President Barack Obama is on his way to Poland to attend NATO’s Warsaw Summit to discuss the future of an alliance that has grown to be the cornerstone of global security.
The summit is a great opportunity for the president “to consult closely with our allies … in the aftermath of Brexit, some of the tensions with Russia over the past several years and some of the broader concerns about the counter-ISIL efforts and the refugee situation,” Ben Rhodes, the deputy national security advisor, told media during a teleconference yesterday.
The president will also discuss operations in Afghanistan, Rhodes said.
“From a NATO perspective, this summit comes at a real inflection point … in the alliance,” said Ambassador Doug Lute, the U.S. permanent representative to NATO.
Lute cited Russia’s more assertive actions to the east of NATO, the alliance’s 1,500 mile long border with the conflicts in Syria and Iraq, and then the mass migration flows to Europe across the Mediterranean as reasons for concern. “All these factors in multiple directions combine to really mark this [meeting] as different in NATO’s long history,” he said.
Lute, a retired Army lieutenant general, compared the situation today to the fall of the Berlin Wall and the dissolution of the Soviet Union.
There will be two key themes in the sessions at the Warsaw Summit, the ambassador said. The first is to follow-up on progress made in decisions made at the Wales Summit in 2014. “The alliance took measures to put a larger percentage of its force posture on a higher readiness standard,” he said.
This is NATO’s Very High Readiness Joint Task Force, the keystone deliverable from the last summit, Lute said. The force has exercised and is ready, NATO officials have said.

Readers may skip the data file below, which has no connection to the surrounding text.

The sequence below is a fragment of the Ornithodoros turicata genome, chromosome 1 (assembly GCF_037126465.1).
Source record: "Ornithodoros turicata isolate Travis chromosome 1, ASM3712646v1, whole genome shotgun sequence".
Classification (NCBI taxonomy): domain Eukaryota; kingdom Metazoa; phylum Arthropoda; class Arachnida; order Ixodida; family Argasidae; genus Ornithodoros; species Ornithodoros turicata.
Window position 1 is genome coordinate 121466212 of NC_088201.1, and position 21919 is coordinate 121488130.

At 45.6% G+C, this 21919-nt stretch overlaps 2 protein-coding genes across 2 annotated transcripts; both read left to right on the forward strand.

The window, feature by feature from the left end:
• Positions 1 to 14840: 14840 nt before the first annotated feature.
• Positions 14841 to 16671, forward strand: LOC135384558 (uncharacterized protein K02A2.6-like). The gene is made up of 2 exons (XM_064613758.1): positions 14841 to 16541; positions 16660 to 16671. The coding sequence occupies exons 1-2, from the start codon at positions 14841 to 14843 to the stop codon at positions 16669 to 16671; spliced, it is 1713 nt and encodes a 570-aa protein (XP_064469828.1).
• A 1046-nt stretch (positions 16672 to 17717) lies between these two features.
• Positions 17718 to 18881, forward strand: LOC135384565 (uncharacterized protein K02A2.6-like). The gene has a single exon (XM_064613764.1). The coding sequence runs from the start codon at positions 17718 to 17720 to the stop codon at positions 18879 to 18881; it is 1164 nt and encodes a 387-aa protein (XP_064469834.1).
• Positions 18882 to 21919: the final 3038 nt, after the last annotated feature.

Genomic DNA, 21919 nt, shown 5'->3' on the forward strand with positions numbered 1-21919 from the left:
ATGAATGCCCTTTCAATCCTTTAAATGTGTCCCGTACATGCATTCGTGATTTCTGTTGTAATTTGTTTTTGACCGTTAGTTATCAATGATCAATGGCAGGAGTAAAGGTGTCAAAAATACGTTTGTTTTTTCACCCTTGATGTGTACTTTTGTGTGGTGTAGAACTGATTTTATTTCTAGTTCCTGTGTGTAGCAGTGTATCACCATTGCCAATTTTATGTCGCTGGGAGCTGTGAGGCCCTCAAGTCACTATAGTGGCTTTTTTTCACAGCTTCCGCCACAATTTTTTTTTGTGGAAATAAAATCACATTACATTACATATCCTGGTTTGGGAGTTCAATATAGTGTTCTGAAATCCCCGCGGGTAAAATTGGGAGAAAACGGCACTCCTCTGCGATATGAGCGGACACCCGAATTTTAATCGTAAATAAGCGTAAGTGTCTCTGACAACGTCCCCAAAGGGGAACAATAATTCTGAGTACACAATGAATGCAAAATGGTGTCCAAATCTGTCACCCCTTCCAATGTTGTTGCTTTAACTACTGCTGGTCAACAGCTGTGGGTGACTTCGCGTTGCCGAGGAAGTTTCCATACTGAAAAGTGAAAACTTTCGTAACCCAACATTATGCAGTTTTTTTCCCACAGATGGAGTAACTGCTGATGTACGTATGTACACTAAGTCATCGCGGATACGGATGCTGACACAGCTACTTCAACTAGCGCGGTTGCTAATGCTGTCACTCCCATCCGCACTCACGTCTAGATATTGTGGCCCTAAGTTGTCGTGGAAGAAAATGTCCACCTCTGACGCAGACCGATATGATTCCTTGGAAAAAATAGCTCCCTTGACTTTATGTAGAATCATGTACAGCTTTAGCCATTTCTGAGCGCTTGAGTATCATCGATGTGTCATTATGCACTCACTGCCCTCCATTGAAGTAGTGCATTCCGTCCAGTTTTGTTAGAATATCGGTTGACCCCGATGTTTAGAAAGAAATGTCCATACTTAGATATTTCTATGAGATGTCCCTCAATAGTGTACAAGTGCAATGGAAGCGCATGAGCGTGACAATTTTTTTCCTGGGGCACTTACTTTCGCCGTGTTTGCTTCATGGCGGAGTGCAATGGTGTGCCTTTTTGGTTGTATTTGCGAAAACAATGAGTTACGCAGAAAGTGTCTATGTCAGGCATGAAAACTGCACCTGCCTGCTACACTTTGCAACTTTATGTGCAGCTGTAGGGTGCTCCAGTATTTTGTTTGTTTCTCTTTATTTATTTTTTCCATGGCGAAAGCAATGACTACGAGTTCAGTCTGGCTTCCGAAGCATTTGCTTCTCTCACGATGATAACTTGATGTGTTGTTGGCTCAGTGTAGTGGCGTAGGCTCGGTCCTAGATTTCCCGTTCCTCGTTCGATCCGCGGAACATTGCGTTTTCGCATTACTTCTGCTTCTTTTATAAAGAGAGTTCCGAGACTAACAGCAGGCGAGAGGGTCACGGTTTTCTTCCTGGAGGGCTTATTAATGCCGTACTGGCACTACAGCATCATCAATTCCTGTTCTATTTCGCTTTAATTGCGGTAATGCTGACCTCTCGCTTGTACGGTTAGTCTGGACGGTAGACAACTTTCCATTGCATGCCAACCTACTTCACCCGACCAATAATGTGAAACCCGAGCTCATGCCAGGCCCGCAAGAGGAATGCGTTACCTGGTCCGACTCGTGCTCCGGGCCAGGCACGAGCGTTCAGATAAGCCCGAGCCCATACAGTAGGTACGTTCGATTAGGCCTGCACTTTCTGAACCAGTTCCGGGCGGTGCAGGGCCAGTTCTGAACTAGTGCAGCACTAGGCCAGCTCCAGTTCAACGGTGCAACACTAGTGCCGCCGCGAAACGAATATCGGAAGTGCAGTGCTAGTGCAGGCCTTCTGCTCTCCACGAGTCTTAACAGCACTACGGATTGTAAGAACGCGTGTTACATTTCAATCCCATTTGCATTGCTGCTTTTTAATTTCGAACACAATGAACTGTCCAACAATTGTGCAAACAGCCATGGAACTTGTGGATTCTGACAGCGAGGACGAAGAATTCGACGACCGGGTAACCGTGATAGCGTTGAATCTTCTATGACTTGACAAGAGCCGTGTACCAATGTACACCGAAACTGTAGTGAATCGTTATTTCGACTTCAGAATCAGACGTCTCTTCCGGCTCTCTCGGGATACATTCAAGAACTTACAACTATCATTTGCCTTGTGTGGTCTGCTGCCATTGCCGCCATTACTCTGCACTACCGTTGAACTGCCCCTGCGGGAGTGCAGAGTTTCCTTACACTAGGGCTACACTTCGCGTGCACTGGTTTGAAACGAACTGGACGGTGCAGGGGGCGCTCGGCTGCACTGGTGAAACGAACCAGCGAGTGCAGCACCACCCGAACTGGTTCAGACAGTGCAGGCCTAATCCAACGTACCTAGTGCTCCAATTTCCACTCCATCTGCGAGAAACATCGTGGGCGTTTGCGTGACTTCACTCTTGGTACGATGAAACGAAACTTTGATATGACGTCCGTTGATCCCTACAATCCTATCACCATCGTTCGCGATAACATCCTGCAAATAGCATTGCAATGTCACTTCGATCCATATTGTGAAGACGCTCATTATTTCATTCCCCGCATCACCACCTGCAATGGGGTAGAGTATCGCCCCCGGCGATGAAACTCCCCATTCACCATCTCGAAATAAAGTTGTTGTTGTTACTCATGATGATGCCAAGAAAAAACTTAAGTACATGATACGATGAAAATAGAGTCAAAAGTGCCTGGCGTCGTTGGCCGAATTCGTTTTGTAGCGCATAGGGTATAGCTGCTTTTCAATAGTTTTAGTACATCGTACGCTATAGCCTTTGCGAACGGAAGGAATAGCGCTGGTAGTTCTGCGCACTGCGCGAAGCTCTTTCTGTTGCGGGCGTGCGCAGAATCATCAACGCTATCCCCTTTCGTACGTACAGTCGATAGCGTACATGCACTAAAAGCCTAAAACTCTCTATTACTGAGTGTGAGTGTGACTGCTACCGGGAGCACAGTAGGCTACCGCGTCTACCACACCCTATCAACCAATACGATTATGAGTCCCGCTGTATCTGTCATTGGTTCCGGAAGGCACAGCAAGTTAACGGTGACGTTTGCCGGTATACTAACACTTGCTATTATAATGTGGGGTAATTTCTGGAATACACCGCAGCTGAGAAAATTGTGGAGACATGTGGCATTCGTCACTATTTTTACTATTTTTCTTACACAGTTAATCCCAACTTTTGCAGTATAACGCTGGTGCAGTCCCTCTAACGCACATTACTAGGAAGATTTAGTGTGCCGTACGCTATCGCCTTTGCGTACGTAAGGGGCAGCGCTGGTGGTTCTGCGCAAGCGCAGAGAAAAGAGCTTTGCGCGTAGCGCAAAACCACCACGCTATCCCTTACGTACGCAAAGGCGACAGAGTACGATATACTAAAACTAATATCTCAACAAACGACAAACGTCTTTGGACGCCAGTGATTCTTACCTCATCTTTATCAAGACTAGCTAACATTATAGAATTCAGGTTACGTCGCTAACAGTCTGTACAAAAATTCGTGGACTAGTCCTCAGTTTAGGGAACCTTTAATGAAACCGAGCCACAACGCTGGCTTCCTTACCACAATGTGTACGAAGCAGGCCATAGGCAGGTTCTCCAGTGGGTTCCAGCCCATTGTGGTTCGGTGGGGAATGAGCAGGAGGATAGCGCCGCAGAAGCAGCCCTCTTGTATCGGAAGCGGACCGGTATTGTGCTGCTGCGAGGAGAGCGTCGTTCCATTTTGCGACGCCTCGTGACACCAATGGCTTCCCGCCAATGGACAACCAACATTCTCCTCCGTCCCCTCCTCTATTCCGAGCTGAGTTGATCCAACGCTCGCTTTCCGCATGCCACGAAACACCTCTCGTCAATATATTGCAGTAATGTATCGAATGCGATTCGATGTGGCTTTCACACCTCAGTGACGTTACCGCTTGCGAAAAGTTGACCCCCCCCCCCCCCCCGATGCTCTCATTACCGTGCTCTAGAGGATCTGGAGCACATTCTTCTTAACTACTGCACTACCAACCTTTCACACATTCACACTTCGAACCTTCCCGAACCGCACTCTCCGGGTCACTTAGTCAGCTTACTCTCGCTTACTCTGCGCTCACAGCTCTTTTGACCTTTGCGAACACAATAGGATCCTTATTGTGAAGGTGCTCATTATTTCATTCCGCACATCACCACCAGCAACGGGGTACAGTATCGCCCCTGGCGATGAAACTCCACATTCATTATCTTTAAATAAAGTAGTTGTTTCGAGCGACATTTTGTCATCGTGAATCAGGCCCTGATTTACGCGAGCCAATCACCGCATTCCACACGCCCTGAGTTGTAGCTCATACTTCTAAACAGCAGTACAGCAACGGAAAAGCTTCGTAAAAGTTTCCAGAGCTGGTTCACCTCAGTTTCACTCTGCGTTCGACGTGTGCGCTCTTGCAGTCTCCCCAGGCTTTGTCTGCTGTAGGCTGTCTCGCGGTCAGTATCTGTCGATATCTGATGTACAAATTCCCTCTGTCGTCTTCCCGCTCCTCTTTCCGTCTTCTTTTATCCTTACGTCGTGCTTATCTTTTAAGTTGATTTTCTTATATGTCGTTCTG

The readiness force will be complemented with “modest and responsible” force presence along the Eastern flank of the alliance. Four NATO battalions — from the United States, the United Kingdom, Canada and Germany — will deploy to the Baltic republics and Poland. “You will have forward presence backed up by rapid reaction,” Lute said.
The ambassador noted that NATO remains open to dialogue with Russia.
The second major theme revolves around the alliance exporting stability to its periphery, Lute said. This is the focus of the July 9 sessions beginning with meeting with Afghan President Ashraf Ghani and Chief Executive Abdullah. The alliance will sustain its current level of support to the country beyond 2016. Obama’s announcement yesterday that the U.S. contribution will be sustained into 2017 “is a very welcome statement,” the ambassador said.
The second session will discuss the counter-ISIL campaign, Lute said. “We will talk about how we can work alongside the European Union to contend with the mass migration across the Mediterranean,” he said. “We will also discuss how to deal with weak or failing states to buttress their ability to stabilize themselves and defend themselves.”
The last session will concentrate on Ukraine, and that nation’s president — Petro Poroshenko — will meet with the Atlantic Council to discuss the political and security situation inside Ukraine.
(Follow Jim Garamone on Twitter: @GaramoneDoDNews)